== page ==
But for the most part, McNally squeezes great humor out of the tribulations and pretensions of theater folk. There are, to be sure, some familiar jokes (aren’t there always, when actors get together?), but there are also some killer ones directed at such folks as Edward Albee and Samuel Beckett. Other targets are the efforts of producers and performers to please audiences and the naiveté of young theater hopefuls. One of the biggest laughs at the performance I attended came when an aspiring actress declares: “I’m hoping to join Actors Equity. Once I’ve joined Equity, everything’s going to be so much easier.“
Director Jack Cummings III brings McNally’s script to life with a sure hand, infused with theatrical verve, and his actors acquit themselves beautifully as they depict the changing times, costumed simply in contemporary street clothes. The French and Russian accents are at times a bit too broad, but it matters little when measured against the depth and breadth the actors bring to their multiple roles. And each has an array of shining moments. Carol Schultz is especially touching as a theater company’s executive director breaking bad news of the theatre’s potential demise to her board members, while Dominic Cuskern quietly captures the poignancy of the company‘s eldest actor realizing he will never have the opportunity to play Lear. Sean McNall wonderfully reveals every rattled nerve behind the excessive bonhomie of an artistic director explaining to the audience in a pre-show address why the season is being downsized.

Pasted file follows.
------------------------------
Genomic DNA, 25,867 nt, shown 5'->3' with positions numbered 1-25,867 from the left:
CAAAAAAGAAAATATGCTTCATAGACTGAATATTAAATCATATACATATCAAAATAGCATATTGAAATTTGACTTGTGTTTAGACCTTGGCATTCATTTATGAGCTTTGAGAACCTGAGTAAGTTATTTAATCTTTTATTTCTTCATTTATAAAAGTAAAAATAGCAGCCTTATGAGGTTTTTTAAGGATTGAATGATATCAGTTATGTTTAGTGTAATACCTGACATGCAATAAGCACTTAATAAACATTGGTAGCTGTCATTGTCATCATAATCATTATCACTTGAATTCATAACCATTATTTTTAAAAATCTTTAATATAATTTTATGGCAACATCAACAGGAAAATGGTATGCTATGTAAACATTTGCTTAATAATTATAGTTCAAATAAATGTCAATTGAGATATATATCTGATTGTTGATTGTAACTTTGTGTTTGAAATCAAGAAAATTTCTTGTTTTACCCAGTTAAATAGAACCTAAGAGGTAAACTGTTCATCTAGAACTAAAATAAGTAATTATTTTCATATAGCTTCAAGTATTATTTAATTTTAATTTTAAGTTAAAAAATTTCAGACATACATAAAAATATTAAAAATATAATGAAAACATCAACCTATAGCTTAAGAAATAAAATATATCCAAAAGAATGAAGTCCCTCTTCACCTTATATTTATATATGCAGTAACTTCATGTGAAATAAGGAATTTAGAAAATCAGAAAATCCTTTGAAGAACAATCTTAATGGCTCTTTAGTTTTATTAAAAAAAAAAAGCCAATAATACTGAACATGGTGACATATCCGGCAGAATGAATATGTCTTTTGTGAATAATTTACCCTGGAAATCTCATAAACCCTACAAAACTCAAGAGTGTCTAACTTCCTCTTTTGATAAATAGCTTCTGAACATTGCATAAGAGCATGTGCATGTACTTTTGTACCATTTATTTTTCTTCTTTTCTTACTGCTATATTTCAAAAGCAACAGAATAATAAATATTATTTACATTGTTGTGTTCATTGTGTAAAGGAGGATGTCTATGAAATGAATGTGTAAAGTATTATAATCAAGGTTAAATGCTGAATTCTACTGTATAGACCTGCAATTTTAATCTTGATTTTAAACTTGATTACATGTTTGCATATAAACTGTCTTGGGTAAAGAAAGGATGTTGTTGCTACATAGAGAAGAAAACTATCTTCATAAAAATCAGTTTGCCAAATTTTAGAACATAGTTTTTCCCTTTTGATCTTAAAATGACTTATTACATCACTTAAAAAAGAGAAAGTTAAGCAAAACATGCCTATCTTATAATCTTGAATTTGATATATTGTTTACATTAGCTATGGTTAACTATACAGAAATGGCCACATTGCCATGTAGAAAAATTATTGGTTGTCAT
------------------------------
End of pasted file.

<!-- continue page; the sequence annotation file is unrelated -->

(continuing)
Micah Stock rails with explosive fury against the frustrations of performing in a Greek chorus, and Rachel Botchan depicts with infectious energy the yearnings of a young woman, both in ancient Greece and 17th Century London, to break tradition and get a chance to act. Donna Lynne Champlin scores mightily in such varied turns as a giddy and generous theatre board member and the take-no-prisoners, ex-chorus girl wife of Bert Lahr.
Sandra Goldmark’s set is an eye-grabbing visualization of the play’s theme. It‘s a hodge-podge of stage furniture and costumes, with a collection of colorful chandeliers glittering in the center, while R. Lee Kennedy‘s lighting adroitly helps to shift its moods.
All in all, this brave and well-realized taking on of a new play by a noted playwright of our times adds immeasurably to this Pearl’s luster.
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As a country, we seem to struggle to come together. It is a reason I love the theater - it is a place to come together (intellectually, spiritually, physically). I also love the theater because it can be emotionally or intellectually charged, it can be difficult, and it can be frightening. I think those are good things. But often, then, we leave the theater and we are no longer together, we are no longer charged or struggling with what we have experienced (together). And it doesn't get better.